• February 14, 2016 at 12:32 amMarina2

      One problem for Satoru is: In the past, even Satoru maange to know who the culprit that Kill Kayo Hiromi and Aya in advance, he won’t be able to do much because “the culprit” hasn’t commited any crime yet – therefore he is “innocence” by that time.

      • February 14, 2016 at 11:30 amyoloalchemist

        Just one step at a time. Just figuring out the culprit for now will be a huge accomplishment.

  • February 13, 2016 at 1:33 pmWanderer

    …Please save everyone. :(

    • February 13, 2016 at 2:48 pmxxvan

      Time can be rewritten!

      • February 13, 2016 at 5:23 pmMicheleuno

        If i learned something watching Steins;Gate, is that if you mess with time, it will never end like you want to :/

  • February 13, 2016 at 2:52 pmHoshi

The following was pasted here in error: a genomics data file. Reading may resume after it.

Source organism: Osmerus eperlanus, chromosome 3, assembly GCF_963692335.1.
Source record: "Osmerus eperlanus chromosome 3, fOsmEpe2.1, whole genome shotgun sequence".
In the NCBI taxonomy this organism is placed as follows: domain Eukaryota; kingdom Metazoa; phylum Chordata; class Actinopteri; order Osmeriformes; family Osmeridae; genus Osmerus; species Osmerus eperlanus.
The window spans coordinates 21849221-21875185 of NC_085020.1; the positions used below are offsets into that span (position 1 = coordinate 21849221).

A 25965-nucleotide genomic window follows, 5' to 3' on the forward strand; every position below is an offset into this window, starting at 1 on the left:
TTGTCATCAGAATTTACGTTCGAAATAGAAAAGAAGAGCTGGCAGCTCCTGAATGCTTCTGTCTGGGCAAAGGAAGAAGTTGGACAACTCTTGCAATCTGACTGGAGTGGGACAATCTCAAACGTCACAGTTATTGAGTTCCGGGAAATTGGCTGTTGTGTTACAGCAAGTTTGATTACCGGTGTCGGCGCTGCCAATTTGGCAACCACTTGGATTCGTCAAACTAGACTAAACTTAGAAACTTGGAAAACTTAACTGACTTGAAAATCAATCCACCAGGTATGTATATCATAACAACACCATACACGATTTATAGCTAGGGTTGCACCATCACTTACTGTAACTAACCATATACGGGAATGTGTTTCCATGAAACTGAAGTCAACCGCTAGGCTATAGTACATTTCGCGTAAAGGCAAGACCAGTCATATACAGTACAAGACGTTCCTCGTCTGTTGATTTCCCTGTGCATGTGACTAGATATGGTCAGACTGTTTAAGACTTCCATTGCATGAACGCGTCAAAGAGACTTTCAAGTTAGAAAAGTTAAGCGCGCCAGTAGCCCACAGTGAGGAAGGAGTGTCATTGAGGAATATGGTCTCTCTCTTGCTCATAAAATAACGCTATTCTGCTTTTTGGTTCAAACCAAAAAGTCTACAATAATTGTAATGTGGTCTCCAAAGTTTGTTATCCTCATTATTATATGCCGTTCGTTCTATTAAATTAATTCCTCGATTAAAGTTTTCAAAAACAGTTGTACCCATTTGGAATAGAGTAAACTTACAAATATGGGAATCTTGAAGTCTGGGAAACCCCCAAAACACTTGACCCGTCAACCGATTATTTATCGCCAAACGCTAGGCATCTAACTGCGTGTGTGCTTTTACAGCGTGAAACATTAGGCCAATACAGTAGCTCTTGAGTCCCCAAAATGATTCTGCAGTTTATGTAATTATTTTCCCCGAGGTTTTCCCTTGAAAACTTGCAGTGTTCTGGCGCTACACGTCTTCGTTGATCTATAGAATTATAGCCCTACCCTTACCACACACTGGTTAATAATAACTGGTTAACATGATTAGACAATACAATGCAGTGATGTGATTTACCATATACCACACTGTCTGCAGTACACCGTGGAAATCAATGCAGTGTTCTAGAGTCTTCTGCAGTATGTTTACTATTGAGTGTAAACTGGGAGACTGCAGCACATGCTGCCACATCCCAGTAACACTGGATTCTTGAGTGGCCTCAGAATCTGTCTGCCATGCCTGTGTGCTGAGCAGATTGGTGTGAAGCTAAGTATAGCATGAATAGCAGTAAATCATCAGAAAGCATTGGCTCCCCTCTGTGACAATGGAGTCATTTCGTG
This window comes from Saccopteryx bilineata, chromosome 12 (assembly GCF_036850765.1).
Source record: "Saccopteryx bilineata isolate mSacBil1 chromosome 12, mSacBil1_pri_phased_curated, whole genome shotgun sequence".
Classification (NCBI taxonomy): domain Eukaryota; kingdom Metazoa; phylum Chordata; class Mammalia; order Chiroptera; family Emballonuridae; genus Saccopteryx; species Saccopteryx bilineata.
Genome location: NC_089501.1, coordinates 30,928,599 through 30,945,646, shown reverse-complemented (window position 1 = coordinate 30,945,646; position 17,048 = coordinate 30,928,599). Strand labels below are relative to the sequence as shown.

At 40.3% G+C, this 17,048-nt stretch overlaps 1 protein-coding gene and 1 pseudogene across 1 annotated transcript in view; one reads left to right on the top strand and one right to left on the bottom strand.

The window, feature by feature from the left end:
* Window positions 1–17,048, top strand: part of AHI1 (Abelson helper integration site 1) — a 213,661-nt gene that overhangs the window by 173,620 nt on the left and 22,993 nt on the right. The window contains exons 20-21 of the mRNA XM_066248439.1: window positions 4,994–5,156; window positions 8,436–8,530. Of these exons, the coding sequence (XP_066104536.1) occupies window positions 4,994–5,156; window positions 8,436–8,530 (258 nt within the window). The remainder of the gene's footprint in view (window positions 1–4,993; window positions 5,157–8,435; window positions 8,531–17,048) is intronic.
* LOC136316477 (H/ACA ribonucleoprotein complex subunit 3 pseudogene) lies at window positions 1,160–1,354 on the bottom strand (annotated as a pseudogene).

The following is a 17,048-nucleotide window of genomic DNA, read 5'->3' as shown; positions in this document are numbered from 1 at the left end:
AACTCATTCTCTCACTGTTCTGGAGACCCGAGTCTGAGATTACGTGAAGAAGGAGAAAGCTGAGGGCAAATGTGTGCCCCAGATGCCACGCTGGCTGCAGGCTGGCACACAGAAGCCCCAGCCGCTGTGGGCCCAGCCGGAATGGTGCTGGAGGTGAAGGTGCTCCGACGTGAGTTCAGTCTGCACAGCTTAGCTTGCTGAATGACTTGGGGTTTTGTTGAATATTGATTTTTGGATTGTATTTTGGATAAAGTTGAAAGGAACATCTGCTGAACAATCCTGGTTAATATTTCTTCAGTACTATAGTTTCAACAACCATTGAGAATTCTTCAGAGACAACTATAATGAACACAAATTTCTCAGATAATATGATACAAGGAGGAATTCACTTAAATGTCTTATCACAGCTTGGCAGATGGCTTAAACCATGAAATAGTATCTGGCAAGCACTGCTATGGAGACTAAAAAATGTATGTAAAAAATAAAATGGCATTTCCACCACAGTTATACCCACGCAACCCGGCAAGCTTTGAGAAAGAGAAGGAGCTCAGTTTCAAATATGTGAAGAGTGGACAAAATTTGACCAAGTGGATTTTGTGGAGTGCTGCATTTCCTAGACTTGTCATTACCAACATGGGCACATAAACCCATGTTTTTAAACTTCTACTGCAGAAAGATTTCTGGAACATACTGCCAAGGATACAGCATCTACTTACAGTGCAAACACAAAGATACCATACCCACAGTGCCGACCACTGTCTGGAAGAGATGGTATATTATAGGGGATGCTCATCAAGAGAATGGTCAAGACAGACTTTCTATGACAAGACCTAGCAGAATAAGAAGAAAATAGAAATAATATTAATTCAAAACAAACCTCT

its obviously the teacher. Think about it the murderer is someone who has constant access to the children and is someone who people would suspect the least. He knows that outcasts are easy targets so he carefully frames them to get away.

    • February 18, 2016 at 12:39 pmv1cious

      Yeah I thought it was pretty clear at this point, they’re not exactly making it subtle. The biggest surprise would be if it’s NOT him.

  • February 13, 2016 at 5:20 pmGuile

    That shot of Satoru in the burning building looking dead into the camera gave me chills.

    And I don’t hate Takahashi. It’s suspiciously serendipitous that he was right there to help Satoru and Airi, but whatever. He’s not a hero, he’s kind of a dick, but he helped Satoru this time – even if it was just to score points with Airi, it counts.

    Loving that reporter, too. ‘Because she wouldn’t raise a child that would kill her.’ Man, what a great line, said so calmly, like fact. You can really feel his respect for that woman.

  • February 13, 2016 at 5:46 pmSpike

    Looks like another jump into the past is coming next week (I believe that’s what the Blue butterfly signifies) Hopefully Satoru can use what he now knows to fudge events more favorably.